Some of Lopez Obrador's proposals include giving free access to telecommunication services like the internet and doubling the pension for the elderly. He also said in his platform that salaries "will rise as a principle of justice and to promote domestic consumption and markets."
If he gets elected "we expect a gradual correction in both the equity and fixed income markets, a gradual depreciation of the peso, and a gradual flight of capital, both in terms of portfolio investments, foreign direct investment, and even domestic savings from locals," Rafael Elias, head of Latin America credit research at Exotix Capital, said in a January note. "The markets are likely to move in tandem with the polls if they continue to show AMLO leading."
The Mexico S&P/BMV IPC index, the country's main stock-market benchmark, is down more than 3 percent this year and is flat during the past 12 months.
"We also believe that if AMLO succeeds in implementing at least some of his social spending proposals, there will be little money left for the government to support productive activities and hence private investment could plummet as consumer confidence decreases, economic growth dims, and some of the most market-friendly reforms are (or are attempted to be) reversed," Elias said.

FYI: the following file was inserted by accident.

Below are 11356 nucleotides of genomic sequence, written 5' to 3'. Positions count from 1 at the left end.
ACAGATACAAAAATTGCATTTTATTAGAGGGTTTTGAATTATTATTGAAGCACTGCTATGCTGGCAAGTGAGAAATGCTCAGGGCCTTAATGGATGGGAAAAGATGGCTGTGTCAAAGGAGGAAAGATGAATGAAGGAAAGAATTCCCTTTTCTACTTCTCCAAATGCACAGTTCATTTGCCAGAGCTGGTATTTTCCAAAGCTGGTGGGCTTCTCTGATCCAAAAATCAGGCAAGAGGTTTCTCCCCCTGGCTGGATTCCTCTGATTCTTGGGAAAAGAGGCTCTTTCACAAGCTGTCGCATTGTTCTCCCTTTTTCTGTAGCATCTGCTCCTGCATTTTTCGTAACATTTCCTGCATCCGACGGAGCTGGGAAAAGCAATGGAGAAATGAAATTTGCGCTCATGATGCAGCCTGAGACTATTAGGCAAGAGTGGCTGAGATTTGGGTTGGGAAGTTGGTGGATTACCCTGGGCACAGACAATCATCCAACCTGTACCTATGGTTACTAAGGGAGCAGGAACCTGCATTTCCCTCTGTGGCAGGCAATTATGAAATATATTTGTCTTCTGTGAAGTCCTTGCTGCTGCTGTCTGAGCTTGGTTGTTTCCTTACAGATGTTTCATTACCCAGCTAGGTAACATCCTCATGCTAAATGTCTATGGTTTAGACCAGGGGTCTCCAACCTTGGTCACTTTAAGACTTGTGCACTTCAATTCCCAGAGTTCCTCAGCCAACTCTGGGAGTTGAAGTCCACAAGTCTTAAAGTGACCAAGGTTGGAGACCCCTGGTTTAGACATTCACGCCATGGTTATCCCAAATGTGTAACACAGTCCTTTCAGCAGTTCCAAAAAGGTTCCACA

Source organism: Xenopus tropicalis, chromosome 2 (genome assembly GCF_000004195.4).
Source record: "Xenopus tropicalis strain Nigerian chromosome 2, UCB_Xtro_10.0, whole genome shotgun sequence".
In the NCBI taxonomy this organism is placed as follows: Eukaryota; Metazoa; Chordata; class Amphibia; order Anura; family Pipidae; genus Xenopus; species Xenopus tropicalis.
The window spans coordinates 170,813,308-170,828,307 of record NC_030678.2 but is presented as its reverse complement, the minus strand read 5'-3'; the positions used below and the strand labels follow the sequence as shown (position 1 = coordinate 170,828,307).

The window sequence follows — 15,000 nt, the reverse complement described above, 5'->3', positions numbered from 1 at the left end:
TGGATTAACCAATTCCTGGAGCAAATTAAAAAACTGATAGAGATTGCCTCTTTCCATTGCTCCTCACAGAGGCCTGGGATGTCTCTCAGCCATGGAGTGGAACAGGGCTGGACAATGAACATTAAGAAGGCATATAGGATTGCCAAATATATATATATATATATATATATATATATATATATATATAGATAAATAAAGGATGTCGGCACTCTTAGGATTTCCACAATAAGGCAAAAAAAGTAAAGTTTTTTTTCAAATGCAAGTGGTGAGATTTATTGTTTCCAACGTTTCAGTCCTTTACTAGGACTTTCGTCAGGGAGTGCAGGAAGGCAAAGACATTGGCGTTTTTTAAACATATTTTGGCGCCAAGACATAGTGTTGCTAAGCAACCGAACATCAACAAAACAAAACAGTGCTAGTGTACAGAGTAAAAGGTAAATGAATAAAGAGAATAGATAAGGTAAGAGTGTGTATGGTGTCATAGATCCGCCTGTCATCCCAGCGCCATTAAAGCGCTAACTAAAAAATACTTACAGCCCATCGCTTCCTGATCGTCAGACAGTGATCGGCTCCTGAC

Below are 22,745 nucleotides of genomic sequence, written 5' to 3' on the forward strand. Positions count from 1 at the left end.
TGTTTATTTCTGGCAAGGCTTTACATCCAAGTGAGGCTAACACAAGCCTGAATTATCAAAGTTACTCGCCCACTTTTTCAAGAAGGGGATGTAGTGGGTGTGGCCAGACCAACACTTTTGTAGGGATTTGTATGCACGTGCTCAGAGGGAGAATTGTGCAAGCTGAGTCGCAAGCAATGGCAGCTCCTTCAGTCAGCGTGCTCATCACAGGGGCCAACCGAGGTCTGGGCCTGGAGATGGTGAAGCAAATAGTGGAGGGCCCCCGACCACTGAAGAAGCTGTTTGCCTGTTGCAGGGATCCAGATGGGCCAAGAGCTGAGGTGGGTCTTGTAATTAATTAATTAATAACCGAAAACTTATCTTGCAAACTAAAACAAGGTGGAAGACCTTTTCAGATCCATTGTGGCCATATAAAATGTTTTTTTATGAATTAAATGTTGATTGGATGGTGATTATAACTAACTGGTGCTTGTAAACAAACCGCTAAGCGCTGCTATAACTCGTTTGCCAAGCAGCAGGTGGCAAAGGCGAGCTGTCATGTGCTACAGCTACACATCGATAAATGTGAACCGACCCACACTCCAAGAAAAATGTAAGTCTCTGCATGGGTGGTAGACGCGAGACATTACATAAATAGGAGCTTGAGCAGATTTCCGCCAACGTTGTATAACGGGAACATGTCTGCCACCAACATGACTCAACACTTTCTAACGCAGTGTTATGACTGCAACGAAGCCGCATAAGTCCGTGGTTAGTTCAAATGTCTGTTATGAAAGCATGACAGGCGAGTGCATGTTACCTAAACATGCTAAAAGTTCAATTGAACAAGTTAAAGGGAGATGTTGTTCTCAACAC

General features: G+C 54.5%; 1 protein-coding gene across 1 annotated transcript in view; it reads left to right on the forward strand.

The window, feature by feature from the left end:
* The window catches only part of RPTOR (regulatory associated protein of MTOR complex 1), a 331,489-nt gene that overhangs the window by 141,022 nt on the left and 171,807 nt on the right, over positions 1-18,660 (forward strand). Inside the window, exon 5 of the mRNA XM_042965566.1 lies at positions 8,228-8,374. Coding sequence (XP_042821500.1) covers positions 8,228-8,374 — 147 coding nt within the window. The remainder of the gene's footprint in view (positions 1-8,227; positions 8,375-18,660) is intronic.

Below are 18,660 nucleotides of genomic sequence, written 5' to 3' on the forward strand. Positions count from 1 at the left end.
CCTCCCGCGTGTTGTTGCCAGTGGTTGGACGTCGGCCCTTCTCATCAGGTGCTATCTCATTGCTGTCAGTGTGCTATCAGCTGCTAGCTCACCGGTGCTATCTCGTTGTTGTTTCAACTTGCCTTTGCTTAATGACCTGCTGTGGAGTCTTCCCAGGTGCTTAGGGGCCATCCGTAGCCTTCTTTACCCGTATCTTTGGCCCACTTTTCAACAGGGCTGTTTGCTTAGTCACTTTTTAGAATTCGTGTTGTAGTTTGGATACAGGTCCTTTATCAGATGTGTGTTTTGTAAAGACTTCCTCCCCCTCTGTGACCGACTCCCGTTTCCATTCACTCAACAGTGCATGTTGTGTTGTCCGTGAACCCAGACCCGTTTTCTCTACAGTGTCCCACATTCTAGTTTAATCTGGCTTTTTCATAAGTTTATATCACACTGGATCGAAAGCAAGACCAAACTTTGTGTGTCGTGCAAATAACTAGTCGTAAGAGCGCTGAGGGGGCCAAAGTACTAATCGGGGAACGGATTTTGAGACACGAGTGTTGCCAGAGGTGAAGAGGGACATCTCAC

Lopez Obrador is no stranger to Mexican politics. He was the government head for the Federal District, where Mexico City is located, between 2000 and 2005. Lopez Obrador was popular among his constituents, too, leaving office with an 84 percent approval rating, according to Consulta Mitofsky.
Despite his popularity, he ran unsuccessfully for president in 2006 and 2012, unable to shake his populist, left-wing image. Mexico's presidents serve six-year terms.
But this time it could be different. Lopez Obrador seems to be hitting the right notes with voters.
Trump railed against Mexico while he was running for office. When he announced his candidacy in June 2015, Trump called Mexican immigrants to the U.S. "rapists." He also said the U.S. would build a wall along the U.S.-Mexico border and said Mexico would pay for it.
Lopez Obrador said Jan. 22 he would "put Trump in his place" if elected. On Feb. 18, he said that if Trump insists on building the wall, "we're going to turn to the United Nations to defend the rights of Mexicans."
But that's not the only chord Lopez Obrador is striking with voters. His campaign platform focuses heavily on corruption, an issue at the forefront of Mexican politics.
Last year, there were more than 29,000 homicides in Mexico, the most since 1997. The country has been dealing with violence for years, as authorities continue to battle drug cartels.
In his platform, Lopez Obrador says "the strategy to combat insecurity and violence will change completely" if he wins. "There will be coordination among the different police corporations, perseverance, intelligence, full respect to legality and human rights; the cooperation between authorities and criminals will end."
"There's a lot of criminal activity," said Alberto Baez, a 60-year-old salesman from Cancun. "People are mad because the government has to provide safety for the people and that's not happening."